The recent discovery of the Red October malware has focused a lot on its effects, but inadequate attention has been given to its purpose. The real goal of this campaign—which successfully evaded anti-virus and network intrusion detection systems for at least five years.
The malware contained many of the traditional functions associated with malware, such as key logging. But focusing on these traditional capabilities misses a key point: hijacking local data, such as files and credentials, was the means—but not the end.
Red October contained two interesting aspects:
- Attackers recycled stolen data from victims of the same sector to make their spear phishing emails less suspicious by incorporating some context that would be familiar to the victim.
- Ability to identify and access the important data centers.
The victims of this cyber-espionage operation belonged to the most protected and threat aware sectors – government, energy, aerospace and military. The potential bounty that can be extracted from such victims is varied both in content and in type: documents and presentations of meeting summaries and strategic plans, database financial records, CRM records, technical blueprints of weapons and infrastructure, sensitive email conversations and more.
Rocra, the name of the malware used in the Red October campaign, is APT by the book. It has specific modules for each of the elements needed for an APT attack: Reconnaissance gathering, spreading, persistence maintenance, data extraction and data exfiltration.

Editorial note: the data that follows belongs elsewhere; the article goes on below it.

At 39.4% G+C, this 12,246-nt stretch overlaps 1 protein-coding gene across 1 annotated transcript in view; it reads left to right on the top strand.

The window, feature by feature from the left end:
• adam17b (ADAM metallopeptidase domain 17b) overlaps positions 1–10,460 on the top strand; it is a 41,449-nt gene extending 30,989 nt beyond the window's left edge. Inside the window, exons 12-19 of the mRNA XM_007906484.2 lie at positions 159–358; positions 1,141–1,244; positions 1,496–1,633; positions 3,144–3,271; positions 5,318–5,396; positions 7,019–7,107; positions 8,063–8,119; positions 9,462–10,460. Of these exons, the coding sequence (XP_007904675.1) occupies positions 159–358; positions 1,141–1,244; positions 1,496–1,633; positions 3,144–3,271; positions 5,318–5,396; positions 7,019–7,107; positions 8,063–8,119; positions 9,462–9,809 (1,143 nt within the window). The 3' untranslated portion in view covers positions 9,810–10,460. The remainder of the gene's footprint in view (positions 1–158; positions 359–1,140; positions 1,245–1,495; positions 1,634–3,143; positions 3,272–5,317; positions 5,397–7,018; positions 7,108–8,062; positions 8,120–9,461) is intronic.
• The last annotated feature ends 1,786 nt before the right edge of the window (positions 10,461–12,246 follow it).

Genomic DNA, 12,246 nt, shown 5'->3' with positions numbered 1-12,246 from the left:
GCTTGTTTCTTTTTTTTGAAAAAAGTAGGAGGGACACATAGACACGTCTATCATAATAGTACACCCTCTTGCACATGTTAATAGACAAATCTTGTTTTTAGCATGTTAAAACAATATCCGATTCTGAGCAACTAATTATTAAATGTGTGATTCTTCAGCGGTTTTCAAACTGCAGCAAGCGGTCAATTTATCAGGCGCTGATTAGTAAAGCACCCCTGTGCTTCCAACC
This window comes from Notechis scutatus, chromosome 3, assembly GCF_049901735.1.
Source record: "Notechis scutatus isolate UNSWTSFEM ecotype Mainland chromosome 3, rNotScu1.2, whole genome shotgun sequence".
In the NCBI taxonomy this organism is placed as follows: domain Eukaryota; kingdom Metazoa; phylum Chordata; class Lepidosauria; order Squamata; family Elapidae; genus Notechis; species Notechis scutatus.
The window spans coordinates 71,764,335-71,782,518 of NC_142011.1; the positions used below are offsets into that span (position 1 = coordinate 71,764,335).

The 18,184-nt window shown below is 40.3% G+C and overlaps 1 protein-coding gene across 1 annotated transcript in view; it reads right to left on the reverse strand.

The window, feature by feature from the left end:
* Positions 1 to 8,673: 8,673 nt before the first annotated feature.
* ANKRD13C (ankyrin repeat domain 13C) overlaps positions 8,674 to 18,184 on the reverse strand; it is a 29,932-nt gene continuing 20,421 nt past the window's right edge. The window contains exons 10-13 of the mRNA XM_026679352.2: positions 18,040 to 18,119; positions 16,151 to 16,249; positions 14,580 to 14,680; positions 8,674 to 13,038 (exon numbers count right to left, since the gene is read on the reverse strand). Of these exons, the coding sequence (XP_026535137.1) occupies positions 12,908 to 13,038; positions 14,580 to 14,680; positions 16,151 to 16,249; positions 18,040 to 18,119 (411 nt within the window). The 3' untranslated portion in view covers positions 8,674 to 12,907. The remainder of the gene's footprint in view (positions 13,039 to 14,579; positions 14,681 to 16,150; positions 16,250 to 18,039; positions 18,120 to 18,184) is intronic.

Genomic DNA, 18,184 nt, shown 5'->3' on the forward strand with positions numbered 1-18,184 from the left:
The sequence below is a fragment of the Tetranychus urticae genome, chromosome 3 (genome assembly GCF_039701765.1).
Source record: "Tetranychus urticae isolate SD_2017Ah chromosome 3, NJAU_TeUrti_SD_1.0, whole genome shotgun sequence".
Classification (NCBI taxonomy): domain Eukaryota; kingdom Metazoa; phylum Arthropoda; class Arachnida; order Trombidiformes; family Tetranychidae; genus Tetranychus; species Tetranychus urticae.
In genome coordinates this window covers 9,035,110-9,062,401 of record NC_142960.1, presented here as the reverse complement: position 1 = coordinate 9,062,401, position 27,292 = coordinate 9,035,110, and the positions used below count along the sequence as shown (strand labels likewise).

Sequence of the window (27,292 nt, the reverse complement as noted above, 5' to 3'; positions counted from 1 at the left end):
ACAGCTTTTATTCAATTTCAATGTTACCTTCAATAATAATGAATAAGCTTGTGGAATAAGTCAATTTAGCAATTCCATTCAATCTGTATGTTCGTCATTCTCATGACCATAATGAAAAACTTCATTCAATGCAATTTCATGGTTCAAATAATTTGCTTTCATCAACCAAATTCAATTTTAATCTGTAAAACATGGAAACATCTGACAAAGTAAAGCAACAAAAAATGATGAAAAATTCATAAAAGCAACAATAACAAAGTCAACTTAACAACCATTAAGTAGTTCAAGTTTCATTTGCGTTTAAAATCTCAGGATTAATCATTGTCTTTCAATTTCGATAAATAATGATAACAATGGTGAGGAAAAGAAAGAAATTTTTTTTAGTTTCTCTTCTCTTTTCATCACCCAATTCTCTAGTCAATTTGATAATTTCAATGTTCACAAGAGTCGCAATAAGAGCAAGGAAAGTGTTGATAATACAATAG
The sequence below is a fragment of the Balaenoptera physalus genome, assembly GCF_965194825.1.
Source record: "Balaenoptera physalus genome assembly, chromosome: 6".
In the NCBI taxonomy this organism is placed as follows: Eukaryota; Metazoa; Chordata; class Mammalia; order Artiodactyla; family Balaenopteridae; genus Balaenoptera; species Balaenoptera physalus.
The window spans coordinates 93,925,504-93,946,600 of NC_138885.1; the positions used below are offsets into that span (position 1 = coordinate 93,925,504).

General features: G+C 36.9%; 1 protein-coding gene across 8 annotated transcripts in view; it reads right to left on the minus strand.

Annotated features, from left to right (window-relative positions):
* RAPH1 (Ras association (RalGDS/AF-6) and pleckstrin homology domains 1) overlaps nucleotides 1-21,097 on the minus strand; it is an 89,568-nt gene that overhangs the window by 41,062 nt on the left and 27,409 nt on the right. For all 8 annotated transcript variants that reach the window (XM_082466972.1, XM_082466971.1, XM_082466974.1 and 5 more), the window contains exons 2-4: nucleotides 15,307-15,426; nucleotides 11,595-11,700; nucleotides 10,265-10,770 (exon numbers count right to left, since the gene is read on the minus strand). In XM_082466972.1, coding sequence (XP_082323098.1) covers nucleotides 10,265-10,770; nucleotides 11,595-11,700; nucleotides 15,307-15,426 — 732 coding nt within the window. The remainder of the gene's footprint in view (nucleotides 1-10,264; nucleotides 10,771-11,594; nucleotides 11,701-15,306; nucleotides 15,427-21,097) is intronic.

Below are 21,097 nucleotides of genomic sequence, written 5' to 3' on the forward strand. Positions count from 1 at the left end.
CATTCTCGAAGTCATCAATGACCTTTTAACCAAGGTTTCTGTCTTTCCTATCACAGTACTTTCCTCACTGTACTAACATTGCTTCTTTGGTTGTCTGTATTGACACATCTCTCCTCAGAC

Specifically, it has capabilities to access both unstructured data (files) as well as structured data (database records), or as the Kaspersky Labs Report noted, it would “Collect information about installed software, most notably Oracle DB…”
What do these modules do? Let’s break down some of them:
- The purpose of the “Recon” modules is to help the attacker find the right data.
- The purpose of the “Exfiltration” modules is to deliver the data to the attacker.
Overall, Rocra’s modules are capable of reaching FTP servers, remote network shares as well as local disk drives and copy files from these resources. Unlike the “Recon” data collection modules which are invoked by the attacker “on demand”, the “Exfiltration” modules are designed to run repeatedly and bring only new valuable data.
The infiltration to the networks and end points of the victims was conducted using vulnerable Excel and Word documents attached to carefully crafted email messages. The attached files recycled stolen data (and therefore context) from other victims of the same sector, making what would otherwise be a suspicious email, a legitimate email. It is reasonable to assume that the identity of the victim was also used to send the email with his positive reputation and appearance.
These targeted social engineering messages (“Spear Phishing”) bypassed “perimeter” security measures.
New software exploits will always be around to help circumvent “perimeter” security measures. DLP solutions were also probably defeated in this attack since Rocra implements a propriety data transmission protocol with the C&C that change both file content and file size. However, data access patterns are difficult to change. Automation, among other attributes of data access, provides the attacker with speed and volume and cannot be discarded.
Was it possible to detect and prevent the data theft? Yes—had the victims monitored their data more closely rather than just monitoring the network perimeter and endpoints.
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